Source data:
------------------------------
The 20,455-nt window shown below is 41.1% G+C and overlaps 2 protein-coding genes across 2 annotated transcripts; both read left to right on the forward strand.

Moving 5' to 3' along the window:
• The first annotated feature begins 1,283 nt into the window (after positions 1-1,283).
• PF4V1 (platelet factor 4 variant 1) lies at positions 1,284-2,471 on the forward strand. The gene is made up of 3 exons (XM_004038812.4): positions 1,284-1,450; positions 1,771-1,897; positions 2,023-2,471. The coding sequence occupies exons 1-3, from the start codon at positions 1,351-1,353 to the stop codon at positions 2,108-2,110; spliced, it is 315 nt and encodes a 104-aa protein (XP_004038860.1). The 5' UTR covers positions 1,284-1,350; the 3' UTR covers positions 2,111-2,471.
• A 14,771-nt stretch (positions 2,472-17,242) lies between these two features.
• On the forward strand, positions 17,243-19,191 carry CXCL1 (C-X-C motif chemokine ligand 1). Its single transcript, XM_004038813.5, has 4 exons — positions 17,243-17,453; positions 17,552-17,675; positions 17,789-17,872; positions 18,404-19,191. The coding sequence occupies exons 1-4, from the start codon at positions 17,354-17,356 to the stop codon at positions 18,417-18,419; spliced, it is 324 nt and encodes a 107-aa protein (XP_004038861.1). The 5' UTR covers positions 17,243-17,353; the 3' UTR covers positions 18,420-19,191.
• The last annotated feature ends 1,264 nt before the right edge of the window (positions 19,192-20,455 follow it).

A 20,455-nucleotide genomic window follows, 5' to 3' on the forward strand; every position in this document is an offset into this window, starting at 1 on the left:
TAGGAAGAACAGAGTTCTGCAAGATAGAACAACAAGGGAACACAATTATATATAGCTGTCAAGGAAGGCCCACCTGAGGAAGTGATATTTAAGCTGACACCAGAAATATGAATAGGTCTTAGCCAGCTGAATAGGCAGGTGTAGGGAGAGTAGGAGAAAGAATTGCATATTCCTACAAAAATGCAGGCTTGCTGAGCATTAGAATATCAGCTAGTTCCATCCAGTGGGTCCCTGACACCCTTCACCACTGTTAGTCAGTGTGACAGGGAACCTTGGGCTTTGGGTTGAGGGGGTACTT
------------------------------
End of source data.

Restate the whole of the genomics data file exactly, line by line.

The 20,455-nt window shown below is 41.1% G+C and overlaps 2 protein-coding genes across 2 annotated transcripts; both read left to right on the forward strand.

Moving 5' to 3' along the window:
• The first annotated feature begins 1,283 nt into the window (after positions 1-1,283).
• PF4V1 (platelet factor 4 variant 1) lies at positions 1,284-2,471 on the forward strand. The gene is made up of 3 exons (XM_004038812.4): positions 1,284-1,450; positions 1,771-1,897; positions 2,023-2,471. The coding sequence occupies exons 1-3, from the start codon at positions 1,351-1,353 to the stop codon at positions 2,108-2,110; spliced, it is 315 nt and encodes a 104-aa protein (XP_004038860.1). The 5' UTR covers positions 1,284-1,350; the 3' UTR covers positions 2,111-2,471.
• A 14,771-nt stretch (positions 2,472-17,242) lies between these two features.
• On the forward strand, positions 17,243-19,191 carry CXCL1 (C-X-C motif chemokine ligand 1). Its single transcript, XM_004038813.5, has 4 exons — positions 17,243-17,453; positions 17,552-17,675; positions 17,789-17,872; positions 18,404-19,191. The coding sequence occupies exons 1-4, from the start codon at positions 17,354-17,356 to the stop codon at positions 18,417-18,419; spliced, it is 324 nt and encodes a 107-aa protein (XP_004038861.1). The 5' UTR covers positions 17,243-17,353; the 3' UTR covers positions 18,420-19,191.
• The last annotated feature ends 1,264 nt before the right edge of the window (positions 19,192-20,455 follow it).

A 20,455-nucleotide genomic window follows, 5' to 3' on the forward strand; every position in this document is an offset into this window, starting at 1 on the left:
TAGGAAGAACAGAGTTCTGCAAGATAGAACAACAAGGGAACACAATTATATATAGCTGTCAAGGAAGGCCCACCTGAGGAAGTGATATTTAAGCTGACACCAGAAATATGAATAGGTCTTAGCCAGCTGAATAGGCAGGTGTAGGGAGAGTAGGAGAAAGAATTGCATATTCCTACAAAAATGCAGGCTTGCTGAGCATTAGAATATCAGCTAGTTCCATCCAGTGGGTCCCTGACACCCTTCACCACTGTTAGTCAGTGTGACAGGGAACCTTGGGCTTTGGGTTGAGGGGGTACTT